Weather-proof Your Wedding Day: Part 2 – Hot and Cold
Are you planning an outdoor ceremony, cocktail hour or reception for your big day? An outdoor wedding can be absolutely spectacular, but it pays to be ready in case the weather isn’t on your side. Tune in here if you missed the previous post on preparing for wedding day rain, and join in next week for battling a windy wedding.
For our nuptials, we had a beachside wedding and a forecast for storms the entire week before our big day! Luckily on the last two days, it downgraded to rain and then evening rain… and on the day itself, the downpour didn’t come until 1am. Phew! So, we did fully prepare for a wet wedding… only to have a hot and windy wedding thrown at us (luckily, the wind made it feel far cooler than it was!).
• Heat: Provide your guests with decorative fans, or consider ceremony programs or menus at least A5 in size that guests can also use to fan themselves with. (Or add a stick to make it even more fan-like.) You could also give your ushers water spritzers to cool people down before the bride’s big entrance. Also, no one will mind if you put out a couple of bottles of sunscreen; I have an “Irish” complexion and burn within 20 minutes on a hot day. (At my cousin’s wedding, where the guests all sat outside on a hot day while the bride was more than an hour late for the ceremony, my father’s bald spot got completely burnt!) Consider hiring a marquee if you’re really concerned about simmering your guests.
• Timing: If your outdoor wedding is planned for a hot summer’s day, start the proceedings a little later in the evening so that the temperature has cooled down a bit. Also, a sunset ceremony will make for some gorgeous pictures!
• Refreshments: When we heard that it was forecast to be a warm day for our wedding, our ceremony officiant actually requested us to set up a refreshments table… luckily, that was already our plan. 😀 If you hold your cocktail hour or reception outdoors drinks will already be prepared, but also consider adding drinks to your ceremony. For our refreshments table we bought a tray of 36 mini bottles of water, and lemonade for plastic champagne glasses. The bottles of water disappeared quickly! Your ushers could also give out bottles of water as guests arrive. Consider also serving fruit like strawberries and grapes, but skip any food that can’t handle the sun; the frosted cakes offered at my cousin’s wedding were a melted mess before the bride even arrived. :S
• Flowers: Make sure that the flowers you choose for your bouquets and decorations are sturdy enough to withstand a heatwave without wilting and turning brown before you’ve even said “I do”. Also remember that many flowers are not in bloom in winter, so you may have to forgo your first, second or even third choice of stem. Chat to your florist about the best varieties for your season, or use artificial flowers to avoid the worry all together.
• Insects: An outdoor summer wedding might also bring with it an army of mosquitoes! If you want to avoid swatting hands and the sound of slaps, bring out citronella candles or a bug zapper, or at least make bottles of insect repellant available to your guests.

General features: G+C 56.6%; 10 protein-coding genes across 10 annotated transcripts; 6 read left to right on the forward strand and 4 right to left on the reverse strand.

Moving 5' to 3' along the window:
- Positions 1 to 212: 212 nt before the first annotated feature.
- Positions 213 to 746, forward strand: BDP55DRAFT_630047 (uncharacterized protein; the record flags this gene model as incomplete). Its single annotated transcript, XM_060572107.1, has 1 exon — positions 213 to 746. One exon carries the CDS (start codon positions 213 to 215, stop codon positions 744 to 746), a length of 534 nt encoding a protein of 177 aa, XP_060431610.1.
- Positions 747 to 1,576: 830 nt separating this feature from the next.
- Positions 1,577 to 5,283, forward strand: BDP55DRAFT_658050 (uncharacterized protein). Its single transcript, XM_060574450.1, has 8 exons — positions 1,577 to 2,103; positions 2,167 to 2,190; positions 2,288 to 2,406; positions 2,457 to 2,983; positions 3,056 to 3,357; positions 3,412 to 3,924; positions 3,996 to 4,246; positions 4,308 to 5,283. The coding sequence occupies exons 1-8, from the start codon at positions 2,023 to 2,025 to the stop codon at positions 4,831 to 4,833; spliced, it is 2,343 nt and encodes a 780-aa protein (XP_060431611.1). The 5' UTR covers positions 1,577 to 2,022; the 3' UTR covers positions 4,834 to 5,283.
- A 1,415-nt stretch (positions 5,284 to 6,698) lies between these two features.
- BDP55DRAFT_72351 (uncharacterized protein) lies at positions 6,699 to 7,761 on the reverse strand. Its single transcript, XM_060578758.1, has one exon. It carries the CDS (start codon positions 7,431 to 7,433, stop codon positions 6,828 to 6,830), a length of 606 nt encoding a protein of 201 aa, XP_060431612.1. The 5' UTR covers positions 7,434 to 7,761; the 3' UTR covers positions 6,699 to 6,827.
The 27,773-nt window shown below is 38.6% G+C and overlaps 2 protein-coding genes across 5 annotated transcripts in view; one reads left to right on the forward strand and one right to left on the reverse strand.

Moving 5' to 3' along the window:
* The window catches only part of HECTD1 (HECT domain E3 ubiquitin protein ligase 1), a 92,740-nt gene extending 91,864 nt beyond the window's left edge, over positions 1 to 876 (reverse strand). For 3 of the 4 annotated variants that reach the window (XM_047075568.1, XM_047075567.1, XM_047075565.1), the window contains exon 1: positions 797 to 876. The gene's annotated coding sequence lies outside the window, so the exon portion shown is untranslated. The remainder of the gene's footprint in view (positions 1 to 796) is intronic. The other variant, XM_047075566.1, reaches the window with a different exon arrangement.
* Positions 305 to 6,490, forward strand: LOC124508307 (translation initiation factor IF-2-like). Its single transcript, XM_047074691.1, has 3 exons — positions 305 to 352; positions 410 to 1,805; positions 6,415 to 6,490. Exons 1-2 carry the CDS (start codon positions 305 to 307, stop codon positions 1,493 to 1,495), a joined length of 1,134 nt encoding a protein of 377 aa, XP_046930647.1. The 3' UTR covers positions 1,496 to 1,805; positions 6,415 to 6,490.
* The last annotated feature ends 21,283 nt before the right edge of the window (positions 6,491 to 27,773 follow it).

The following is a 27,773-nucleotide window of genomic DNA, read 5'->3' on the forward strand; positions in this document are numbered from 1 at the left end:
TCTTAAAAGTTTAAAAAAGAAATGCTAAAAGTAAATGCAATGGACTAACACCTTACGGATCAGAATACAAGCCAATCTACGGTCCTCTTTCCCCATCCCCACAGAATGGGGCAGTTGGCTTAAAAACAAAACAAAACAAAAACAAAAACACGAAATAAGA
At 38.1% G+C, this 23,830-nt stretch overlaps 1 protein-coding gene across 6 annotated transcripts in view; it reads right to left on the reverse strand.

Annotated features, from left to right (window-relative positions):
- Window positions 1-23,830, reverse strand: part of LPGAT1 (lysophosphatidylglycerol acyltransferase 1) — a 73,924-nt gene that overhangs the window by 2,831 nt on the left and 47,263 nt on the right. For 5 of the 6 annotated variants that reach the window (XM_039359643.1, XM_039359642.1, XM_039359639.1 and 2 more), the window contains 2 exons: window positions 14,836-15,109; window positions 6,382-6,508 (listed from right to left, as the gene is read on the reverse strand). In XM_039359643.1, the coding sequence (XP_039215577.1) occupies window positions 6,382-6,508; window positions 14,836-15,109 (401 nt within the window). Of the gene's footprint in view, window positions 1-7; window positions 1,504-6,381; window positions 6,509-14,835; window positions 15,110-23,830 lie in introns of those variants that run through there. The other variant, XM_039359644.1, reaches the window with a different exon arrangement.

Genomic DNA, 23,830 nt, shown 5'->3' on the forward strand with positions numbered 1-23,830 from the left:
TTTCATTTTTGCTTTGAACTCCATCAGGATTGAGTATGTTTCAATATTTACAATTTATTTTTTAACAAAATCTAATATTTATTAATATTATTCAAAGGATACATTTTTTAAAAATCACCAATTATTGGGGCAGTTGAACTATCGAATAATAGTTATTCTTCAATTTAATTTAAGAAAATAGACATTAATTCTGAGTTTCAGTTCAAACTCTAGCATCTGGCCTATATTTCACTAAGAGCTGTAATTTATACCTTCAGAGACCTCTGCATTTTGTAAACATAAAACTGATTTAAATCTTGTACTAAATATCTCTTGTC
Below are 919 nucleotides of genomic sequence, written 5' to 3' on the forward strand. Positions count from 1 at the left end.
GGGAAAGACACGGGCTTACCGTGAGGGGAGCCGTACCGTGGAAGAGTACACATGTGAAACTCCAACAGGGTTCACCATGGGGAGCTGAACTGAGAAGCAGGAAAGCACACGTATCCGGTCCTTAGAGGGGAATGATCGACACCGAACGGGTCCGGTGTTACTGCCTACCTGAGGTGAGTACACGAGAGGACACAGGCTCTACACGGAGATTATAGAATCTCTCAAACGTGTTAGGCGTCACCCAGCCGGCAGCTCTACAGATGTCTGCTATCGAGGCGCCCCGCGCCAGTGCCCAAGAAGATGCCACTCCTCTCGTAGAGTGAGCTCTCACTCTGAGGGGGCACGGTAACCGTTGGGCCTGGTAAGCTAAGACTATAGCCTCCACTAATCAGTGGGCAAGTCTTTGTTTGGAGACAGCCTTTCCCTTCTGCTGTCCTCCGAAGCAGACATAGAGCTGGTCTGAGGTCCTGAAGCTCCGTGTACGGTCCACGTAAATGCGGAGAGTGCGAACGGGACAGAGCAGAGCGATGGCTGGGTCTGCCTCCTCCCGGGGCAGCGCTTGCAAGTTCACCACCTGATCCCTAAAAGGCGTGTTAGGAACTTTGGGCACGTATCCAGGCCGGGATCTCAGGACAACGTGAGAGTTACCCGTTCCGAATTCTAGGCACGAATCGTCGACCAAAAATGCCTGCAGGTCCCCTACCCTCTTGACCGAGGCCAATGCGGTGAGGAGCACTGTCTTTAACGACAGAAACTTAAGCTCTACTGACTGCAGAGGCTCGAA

• Cold front expected: If it’s only your ceremony outdoors, the duration is probably short enough that you don’t need to take any extra measures… though guests would certainly feel taken care of if you put out lots of blankets for them to use! If your reception is outdoors you can consider bringing in heaters or building a bonfire, or for a little extra dosh you could hire pedestal heaters or a cute pot-belly stove. Supply warm drinks like tea, coffee, hot chocolate or even warm mulled wine to keep guests cozy.
• Dress right: Make sure your guests know that they will be outdoors, so that they know to dress approp- riately for the temperature. If you’re expecting a cold day, brides can add a bolero, pashmina or coat (or even mittens!) to their wedding day outfit, and find matching warmers for bridesmaids especially if they’re not wearing long-sleeved gowns. If you’re expecting snow, consider some cute boots for all of you under your frocks. (This definitely isn’t the time for open-toed shoes!) The menfolk can wear thicker suits and thicker shoes for a winter wedding. Dressing for a summer wedding? Try a bridal gown in a lighter fabric, for example chiffon instead of satin, or go for something a bit shorter so that your legs can breathe a little. Try an up-do for you and your bridesmaids to keep long hair from warming up your neck. Let the groomsmen go casual in lightweight cotton shirts and trousers. For a formal wedding, men can try a lighter material for their suit, and should re-think wearing a vest with their big day outfit. If you do have your heart set on a formal wedding, you’ll have to accept in advance the fact that the male guests and bridal party members will ditch their suit coats quickly on a warm day.
Are you a summer or winter bride who will need to pay close attention to temperature on your big day? What are you planning to do to beat the heat and battle the cold?